Internet users, beware—a little-known United Nations body may soon give the government the right to poke around your inbox.
As Senior Editor Peter Suderman recently reported, nations in the U.N.'s International Telecommunications Union (ITU) are scheduled to meet in December at the World Conference on International Communications (WCIT) to discuss proposals and finalize negotiations over Internet regulation rules. These proposals have been kept under wraps—that is, until the watchdog website WCITleaks.org released official documents on Friday, revealing plans to control the Internet on an international level. Sounds scary? Well, it is.
Leaked proposals from nations like Russia, China, and the Arab States uncover plans that may give the U.N. power to intervene on issues of Web content filtering and cybersecurity, while legitimizing government censorship. One such proposal, supported by Russia, Egypt, Rwanda, and Algeria, aims to add an international legal definition of spam to the ITU's existing treaty. The establishment of such a definition would provide governments a legal excuse to inspect personal emails in the name of fighting the spam menace. And while the document notes that the United States does not support the inclusion of a spam definition, delegates from the U.S. have made little attempt to prevent authoritarian nations from pushing legislation that may greatly limit online freedom.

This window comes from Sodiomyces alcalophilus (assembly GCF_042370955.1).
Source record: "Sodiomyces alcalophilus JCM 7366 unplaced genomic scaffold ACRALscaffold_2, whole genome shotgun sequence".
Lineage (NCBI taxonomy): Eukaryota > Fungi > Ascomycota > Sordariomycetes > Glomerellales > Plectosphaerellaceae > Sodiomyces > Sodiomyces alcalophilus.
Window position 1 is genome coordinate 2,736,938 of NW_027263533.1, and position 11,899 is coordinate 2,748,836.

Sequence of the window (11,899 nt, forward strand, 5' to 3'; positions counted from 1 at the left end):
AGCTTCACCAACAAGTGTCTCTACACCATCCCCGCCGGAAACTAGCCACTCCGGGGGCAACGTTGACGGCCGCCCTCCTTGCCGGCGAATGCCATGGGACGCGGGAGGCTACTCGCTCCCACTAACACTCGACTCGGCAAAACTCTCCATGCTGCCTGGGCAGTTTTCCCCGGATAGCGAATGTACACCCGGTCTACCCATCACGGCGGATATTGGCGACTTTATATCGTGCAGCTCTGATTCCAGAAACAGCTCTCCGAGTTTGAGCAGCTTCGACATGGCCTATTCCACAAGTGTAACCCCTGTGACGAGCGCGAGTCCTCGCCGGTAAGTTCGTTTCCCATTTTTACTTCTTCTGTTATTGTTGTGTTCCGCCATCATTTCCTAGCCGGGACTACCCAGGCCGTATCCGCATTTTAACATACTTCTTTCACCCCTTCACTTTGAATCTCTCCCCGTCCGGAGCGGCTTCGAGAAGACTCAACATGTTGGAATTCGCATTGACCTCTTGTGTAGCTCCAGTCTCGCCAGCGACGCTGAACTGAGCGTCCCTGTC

Other provisions listed in the 212-page document include a provision from China that "encourages Member States…to take appropriate measures for ensuring network security"—a mildly-phrased addition that the Internet Society calls "a very active and inappropriate role in patrolling and enforcing newly defined standards of behaviour on telecommunication and Internet networks."
Internet regulation is frightening, no doubt, but internationally recognized justification for governmental snooping? Now that just bytes.
The folks at Tech Liberation Front parse the implications of WCIT preparations here.